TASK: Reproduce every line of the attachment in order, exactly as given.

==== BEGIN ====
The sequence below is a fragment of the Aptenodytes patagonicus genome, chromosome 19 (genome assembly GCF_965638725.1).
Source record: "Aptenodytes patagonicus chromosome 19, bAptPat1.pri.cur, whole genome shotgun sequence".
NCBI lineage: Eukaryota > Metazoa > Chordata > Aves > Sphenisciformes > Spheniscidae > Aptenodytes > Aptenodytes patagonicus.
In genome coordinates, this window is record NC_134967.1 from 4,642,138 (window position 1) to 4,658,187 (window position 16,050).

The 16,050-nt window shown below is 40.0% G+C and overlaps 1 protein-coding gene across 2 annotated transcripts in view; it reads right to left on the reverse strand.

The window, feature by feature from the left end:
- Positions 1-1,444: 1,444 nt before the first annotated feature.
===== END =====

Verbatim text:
The sequence below is a fragment of the Aptenodytes patagonicus genome, chromosome 19 (genome assembly GCF_965638725.1).
Source record: "Aptenodytes patagonicus chromosome 19, bAptPat1.pri.cur, whole genome shotgun sequence".
NCBI lineage: Eukaryota > Metazoa > Chordata > Aves > Sphenisciformes > Spheniscidae > Aptenodytes > Aptenodytes patagonicus.
In genome coordinates, this window is record NC_134967.1 from 4,642,138 (window position 1) to 4,658,187 (window position 16,050).

The 16,050-nt window shown below is 40.0% G+C and overlaps 1 protein-coding gene across 2 annotated transcripts in view; it reads right to left on the reverse strand.

The window, feature by feature from the left end:
- Positions 1-1,444: 1,444 nt before the first annotated feature.